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European monarchs appear to be falling like dominoes.  Queen Beatrix of the Netherlands set the ball rolling in April 2013 when she stepped down in favour of her son and heir Prince Willem-Alexander following a thirty-three year reign.  In July 2013, seventy-nine year old Albert II of Belgium gave up his throne citing advancing age and health issues, and today comes word that King Juan Carlos of Spain, 76, has decided to abdicate after a reign that has spanned almost four decades.

The popularity of the Spanish monarchy has nose-dived in recent years.  Juan Carlos’s secret luxury trip to Botswana to hunt elephant at the height of his country’s financial crisis in 2012 didn’t help…especially given his role as honorary President of the World Wildlife Fund.  Then there’s the on-going investigation of his son-in-law, Inaki Urdangarin, who stands accused of alledgedly embezzling six million Euros in public funds through his charity.  Add to that the king’s slew of health issues – five operations over the course of two years – and it seems rather a sensible decision to hand over to his son, Prince Felipe, 46, who has seen his own popularity steadily increase.

While Juan Carlos’s abdication comes as no surprise, it does beg the question:  Will Britain’s Queen Elizabeth II follow suit?  She has after all put in an impressive tenure, sixty-two years to be precise (today marks the sixty-first anniversary of her coronation).  She’s currently enjoying a surge in popularity – always better to go out on top – and at eighty-eight she has surely earned the right to put her feet up and bask in her twilight years. So will she be next to throw in the towel?  In a word, no!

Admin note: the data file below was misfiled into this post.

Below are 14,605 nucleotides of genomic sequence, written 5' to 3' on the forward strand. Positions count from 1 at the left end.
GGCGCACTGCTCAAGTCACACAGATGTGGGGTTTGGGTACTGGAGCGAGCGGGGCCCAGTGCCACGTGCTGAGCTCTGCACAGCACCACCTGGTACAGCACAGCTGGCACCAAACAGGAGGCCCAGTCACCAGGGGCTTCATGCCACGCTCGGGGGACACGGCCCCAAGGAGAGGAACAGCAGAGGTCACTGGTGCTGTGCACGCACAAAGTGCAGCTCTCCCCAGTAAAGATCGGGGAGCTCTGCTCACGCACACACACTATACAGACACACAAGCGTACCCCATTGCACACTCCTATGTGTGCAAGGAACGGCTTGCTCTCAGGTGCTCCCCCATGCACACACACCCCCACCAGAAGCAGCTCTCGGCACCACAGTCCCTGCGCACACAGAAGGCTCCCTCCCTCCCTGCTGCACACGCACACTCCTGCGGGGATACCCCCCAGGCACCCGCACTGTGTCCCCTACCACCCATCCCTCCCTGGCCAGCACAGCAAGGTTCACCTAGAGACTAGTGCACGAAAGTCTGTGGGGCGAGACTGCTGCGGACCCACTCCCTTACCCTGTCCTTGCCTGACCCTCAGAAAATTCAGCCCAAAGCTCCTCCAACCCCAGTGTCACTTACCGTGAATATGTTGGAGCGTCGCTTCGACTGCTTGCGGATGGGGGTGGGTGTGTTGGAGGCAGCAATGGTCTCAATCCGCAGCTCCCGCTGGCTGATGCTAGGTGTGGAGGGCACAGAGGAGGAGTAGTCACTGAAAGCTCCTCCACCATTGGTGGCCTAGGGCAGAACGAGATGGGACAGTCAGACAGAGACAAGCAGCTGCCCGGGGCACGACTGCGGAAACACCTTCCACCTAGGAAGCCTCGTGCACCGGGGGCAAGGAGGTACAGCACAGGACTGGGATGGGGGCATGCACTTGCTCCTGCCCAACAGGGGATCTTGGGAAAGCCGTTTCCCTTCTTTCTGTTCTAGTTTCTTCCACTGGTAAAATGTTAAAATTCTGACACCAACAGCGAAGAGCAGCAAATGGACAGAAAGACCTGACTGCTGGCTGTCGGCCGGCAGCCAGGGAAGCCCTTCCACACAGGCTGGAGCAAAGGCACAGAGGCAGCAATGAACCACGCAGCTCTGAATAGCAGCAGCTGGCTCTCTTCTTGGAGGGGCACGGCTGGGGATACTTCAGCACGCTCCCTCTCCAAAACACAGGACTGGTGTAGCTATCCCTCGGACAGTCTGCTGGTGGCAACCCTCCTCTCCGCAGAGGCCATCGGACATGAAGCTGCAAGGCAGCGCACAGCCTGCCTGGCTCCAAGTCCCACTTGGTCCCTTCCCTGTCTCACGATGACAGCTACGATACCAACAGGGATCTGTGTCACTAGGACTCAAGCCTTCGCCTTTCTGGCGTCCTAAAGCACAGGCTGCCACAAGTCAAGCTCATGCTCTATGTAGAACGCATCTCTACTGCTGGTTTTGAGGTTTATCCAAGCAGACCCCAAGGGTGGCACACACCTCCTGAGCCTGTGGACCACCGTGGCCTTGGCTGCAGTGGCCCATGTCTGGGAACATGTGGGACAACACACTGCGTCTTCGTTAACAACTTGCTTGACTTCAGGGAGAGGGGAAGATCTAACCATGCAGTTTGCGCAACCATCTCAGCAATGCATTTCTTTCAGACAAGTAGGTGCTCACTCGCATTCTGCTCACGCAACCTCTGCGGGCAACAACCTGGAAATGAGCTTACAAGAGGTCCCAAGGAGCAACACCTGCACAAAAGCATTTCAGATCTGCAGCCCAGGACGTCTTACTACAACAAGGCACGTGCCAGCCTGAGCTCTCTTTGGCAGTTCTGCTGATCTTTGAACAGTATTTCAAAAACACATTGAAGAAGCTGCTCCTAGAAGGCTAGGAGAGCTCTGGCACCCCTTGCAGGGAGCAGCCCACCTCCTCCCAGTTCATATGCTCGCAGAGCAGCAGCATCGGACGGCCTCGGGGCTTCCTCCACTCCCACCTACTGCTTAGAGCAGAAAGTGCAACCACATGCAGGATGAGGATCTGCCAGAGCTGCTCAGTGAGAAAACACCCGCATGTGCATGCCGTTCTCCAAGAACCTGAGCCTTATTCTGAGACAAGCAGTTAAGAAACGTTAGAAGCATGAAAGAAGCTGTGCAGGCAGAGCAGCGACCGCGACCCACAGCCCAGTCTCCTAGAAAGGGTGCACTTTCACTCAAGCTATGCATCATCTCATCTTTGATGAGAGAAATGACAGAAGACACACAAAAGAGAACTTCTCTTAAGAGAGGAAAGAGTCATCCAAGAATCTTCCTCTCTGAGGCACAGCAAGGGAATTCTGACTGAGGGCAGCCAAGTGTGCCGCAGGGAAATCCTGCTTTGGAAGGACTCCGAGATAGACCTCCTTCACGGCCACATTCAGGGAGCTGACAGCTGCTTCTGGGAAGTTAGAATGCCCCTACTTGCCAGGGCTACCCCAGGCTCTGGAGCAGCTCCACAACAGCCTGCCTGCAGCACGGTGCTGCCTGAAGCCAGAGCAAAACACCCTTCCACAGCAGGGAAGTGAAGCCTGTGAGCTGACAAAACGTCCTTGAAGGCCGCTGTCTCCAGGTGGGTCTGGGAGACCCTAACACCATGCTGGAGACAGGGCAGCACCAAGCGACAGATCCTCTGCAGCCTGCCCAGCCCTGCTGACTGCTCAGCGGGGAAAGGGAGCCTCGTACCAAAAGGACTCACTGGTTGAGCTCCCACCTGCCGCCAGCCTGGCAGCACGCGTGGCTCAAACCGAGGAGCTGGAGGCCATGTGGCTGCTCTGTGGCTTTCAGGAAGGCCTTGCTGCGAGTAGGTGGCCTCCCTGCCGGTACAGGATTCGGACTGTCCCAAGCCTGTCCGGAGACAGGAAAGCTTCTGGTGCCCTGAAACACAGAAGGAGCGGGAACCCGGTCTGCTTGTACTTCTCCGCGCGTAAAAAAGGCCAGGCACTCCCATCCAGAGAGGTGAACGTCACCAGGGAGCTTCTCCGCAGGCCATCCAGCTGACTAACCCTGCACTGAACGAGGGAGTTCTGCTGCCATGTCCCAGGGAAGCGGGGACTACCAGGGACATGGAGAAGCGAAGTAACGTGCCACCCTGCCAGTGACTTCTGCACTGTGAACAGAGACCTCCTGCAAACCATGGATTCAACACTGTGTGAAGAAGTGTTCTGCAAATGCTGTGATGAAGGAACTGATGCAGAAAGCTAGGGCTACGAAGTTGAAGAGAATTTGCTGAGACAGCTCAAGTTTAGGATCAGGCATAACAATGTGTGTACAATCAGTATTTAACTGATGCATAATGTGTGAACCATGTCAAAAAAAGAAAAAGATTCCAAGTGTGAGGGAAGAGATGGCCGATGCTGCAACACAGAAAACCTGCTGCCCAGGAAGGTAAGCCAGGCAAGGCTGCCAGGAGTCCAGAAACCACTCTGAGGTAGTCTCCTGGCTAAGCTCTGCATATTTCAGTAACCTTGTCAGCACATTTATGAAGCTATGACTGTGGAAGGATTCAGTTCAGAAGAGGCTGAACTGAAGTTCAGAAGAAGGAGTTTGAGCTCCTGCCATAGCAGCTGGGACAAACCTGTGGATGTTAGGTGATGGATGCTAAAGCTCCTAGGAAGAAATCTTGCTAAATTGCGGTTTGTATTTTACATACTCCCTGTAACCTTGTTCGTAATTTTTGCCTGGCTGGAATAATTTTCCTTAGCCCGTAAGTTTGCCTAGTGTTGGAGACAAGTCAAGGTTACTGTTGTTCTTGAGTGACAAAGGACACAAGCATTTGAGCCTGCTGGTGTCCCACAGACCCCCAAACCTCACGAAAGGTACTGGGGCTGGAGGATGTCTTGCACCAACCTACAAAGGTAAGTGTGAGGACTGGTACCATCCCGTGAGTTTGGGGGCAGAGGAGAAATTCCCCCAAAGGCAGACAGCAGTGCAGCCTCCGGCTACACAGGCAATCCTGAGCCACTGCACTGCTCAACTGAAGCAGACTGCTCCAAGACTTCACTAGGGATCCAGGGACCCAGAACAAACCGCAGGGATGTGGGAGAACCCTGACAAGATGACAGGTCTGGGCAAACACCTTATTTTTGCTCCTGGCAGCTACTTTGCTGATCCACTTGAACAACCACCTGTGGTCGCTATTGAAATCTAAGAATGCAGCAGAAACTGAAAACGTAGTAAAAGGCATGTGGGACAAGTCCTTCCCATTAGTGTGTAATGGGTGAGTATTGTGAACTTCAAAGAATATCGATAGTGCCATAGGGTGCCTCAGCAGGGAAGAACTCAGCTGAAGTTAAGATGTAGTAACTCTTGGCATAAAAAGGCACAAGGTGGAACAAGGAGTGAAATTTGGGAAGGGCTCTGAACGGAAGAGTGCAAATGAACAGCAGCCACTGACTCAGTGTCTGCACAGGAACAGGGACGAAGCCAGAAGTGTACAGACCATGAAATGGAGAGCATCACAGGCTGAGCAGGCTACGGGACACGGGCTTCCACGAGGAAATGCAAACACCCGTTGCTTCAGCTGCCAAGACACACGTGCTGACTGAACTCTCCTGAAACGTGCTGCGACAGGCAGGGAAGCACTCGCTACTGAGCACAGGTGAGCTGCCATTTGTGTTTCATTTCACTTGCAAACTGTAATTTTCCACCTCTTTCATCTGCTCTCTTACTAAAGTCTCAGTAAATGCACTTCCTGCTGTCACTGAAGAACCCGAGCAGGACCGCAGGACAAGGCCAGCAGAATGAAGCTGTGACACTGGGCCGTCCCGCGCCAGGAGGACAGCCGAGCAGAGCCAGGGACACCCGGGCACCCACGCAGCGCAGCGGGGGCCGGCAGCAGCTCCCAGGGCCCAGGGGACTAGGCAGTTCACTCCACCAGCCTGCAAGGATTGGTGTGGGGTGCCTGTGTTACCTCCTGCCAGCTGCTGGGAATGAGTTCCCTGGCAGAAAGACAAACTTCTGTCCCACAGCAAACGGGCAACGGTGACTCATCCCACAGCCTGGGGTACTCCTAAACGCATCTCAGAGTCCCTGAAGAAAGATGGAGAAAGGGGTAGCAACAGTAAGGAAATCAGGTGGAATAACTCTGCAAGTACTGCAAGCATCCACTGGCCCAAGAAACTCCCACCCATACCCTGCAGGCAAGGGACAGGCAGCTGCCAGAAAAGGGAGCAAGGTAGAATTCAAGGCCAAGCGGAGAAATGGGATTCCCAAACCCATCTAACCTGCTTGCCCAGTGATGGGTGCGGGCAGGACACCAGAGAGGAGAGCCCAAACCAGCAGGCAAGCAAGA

In 1947, on the occasion of her twenty-first birthday, during a tour with her parents to Southern Africa, a then Princess Elizabeth made a pledge in a broadcast to the Commonwealth in which she said, “I declare before you all that my whole life, whether it be long or short, shall be devoted to your service and the service of our great imperial family to which we all belong.”  Sixty-five years later, in a speech to both houses of Parliament commemorating her Diamond Jubilee in 2012, the Queen rededicated herself to her country and its people, vowing to serve, “…now and in the years to come.”  The Queen is a deeply religious woman, and in 1953 she took her oath before God. For her that means a lifetime of commitment.

Due to her own advancing age, Prince Charles has stepped in to represent his mother at several high profile engagements over the last year, most notably at the Commonwealth Heads of Government Meeting in Sri Lanka last November, but this by no means indicates that he’s planning a coup.  She continues to carry out a jam-packed royal schedule and will travel to France later this week to mark the D-Day commemorations alongside her “strength and stay” Prince Philip who will celebrate his ninety-third birthday next week.  The Queen is for all intents a purposes the royal equivalent of the Energizer Bunny and the only way she will ever step aside is if she becomes mentally or physically incapacitated.

Come September 2015, Queen Elizabeth II will surpass Queen Victoria’s record as Britain’s longest reigning monarch, and if one was to think optimistically, should she live to the ripe old age of one hundred and eight, she would break former King Sobhuza II of Swaziland’s reign as the world’s longest serving monarch.  While that is a record that stands to remain unbroken, you can rest assured that as long as she remains healthy, the Queen’s not going anywhere, and for that we should be immensely proud and grateful.